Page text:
For example, the coronavirus pandemic rapidly changed the online conversations that many of our customers were having about the needs of their businesses. Pre-existing assumptions were turned upside down and our communication needed to adapt to that. A good example is the term “workflow” which we saw rapidly replaced by the term “air flow” as COVID-19 safety concerns became a top priority.

By applying AI, we could view how these discussions were evolving in real time, and respond with greater speed and agility to create targeted content that covers the precise talking points most relevant to our customers.

The AI even supports the creation of content. This is known as “natural language generation”, the construction of text by a machine based on a data set. For example, the AI can write headlines for articles to ensure that they are pre-optimized for search engines, suggest reference material, and the best promotion channels for the content, based on the market signals. For us, this content has been highly effective at engaging customers.

In a pilot, we used the AI to generate headlines for thought leadership pieces about infrastructure technology. The headlines were six times more effective at driving engagement in terms of views, comments and conversions than headlines written by humans in our study. For example, one AI-generated headline — ‘Connected buildings are already here, but how can we all benefit?’ — was effective because it matched exactly to a common topic of conversation among our customers: what are the broader and marketable benefits of connected buildings (i.e., when disparate building systems are connected and controlled via a single operating system)?

Content Intelligence is a subset of AI that allows marketers to use machine learning algorithms to optimize content for consumption and distribution

Despite our confidence in the process, we do often encounter reluctance. Understandably, people can be hesitant to let go of years of hard-won experience and place full confidence in a machine. Another way that we see this issue manifest is in the reluctance we sometimes see in attributing our insights to an AI. Colleagues are often wary, as they feel that the AI label could undermine confidence in the approach they are suggesting.

We also made mistakes in this regard, by expecting that our approach would be accepted as a given. It’s been necessary for us to spend a great deal of time refining the way that results are presented and the context that we provide around our data to gain greater acceptance.

For example, one key aspect in overcoming skepticism has been to put the technology into a more familiar context. So instead of presenting results in a spreadsheet or PowerPoint document, some of our AI-driven research is formatted in a way that more closely resembles a human analyst’s report. We’ve found that when people consume insights in familiar ways, they are more likely to embrace the outcomes, and in turn the technology behind them.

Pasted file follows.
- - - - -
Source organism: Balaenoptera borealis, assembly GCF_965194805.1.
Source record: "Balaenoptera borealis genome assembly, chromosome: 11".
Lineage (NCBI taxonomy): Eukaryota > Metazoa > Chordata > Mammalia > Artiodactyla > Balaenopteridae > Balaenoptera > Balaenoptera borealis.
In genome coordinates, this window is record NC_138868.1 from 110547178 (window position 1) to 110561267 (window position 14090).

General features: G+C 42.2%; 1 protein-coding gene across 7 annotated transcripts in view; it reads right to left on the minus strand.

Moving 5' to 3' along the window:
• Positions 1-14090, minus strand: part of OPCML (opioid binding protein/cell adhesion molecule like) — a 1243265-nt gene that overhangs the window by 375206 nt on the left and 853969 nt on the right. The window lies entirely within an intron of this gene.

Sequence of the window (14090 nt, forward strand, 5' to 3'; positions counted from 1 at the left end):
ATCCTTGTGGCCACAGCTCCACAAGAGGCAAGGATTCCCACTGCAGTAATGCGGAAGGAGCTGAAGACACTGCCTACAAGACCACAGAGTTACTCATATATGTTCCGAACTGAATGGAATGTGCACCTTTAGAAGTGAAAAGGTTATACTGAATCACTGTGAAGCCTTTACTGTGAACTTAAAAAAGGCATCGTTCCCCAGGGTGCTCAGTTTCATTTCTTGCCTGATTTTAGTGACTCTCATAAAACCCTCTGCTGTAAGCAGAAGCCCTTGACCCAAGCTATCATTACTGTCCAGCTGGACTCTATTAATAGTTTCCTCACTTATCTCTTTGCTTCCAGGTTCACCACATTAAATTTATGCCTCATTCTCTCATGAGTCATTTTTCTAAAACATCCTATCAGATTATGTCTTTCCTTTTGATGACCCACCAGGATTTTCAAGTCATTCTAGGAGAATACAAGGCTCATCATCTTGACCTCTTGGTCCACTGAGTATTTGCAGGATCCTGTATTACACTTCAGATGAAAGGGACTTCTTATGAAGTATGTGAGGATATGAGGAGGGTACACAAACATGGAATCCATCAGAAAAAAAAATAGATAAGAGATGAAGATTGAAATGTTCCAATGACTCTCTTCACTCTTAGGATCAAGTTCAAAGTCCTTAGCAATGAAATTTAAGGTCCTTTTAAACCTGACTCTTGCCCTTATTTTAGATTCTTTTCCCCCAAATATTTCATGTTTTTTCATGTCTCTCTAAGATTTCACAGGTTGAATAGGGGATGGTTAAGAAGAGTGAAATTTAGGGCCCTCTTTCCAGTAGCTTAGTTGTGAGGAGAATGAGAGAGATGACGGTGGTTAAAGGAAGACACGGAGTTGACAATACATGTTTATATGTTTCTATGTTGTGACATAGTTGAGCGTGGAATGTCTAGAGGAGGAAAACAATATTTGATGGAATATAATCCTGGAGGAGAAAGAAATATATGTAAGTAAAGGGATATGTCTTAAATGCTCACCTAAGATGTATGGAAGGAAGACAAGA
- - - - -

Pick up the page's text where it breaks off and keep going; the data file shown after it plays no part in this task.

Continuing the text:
And once we get that acceptance, we see how engaged people become with this new paradigm, particularly due to the elimination of repetitive processes and routine tasks, thereby augmenting and streamlining many human activities. AI is unlikely to unseat workers, but it will increasingly come into its own as a valuable tool for marketing and communications. 

Demand across Siemens for these insights has been high, with most of the major divisions leveraging the AI to improve marketing effectiveness and enlarge returns. While Siemens is pioneering this technique today, we believe it will become a cornerstone of marketing communications in the future.

We are also seeing multiple possibilities for this technology in other functions. The ability to understand conversations at global scale, and the ability to link data sets together, has created interest among many of our colleagues in different departments. For example, how can we understand global sentiments and trends to optimize supply chains? What can advertising trends on recruiting platforms tell us about employee needs, or even competitor strategy?

We are excited about the many possibilities that we see here. It’s little wonder that AI is being billed as one of the most significant technologies of our time. We are convinced of the huge change and benefits it will bring, and of the fact that businesses and employees alike will need to be ready for the journey ahead.


Mark Seall

Mark Seall

Head of Digital Communications at Siemens

Mark Seall is Head of Digital Communications at Siemens, where he has pioneered a big data approach to communication using AI to develop a new level of understanding of their marketplaces. In his previous roles in startups and larger organizations, he has focused on the challenges and rewards of unlocking value from technology.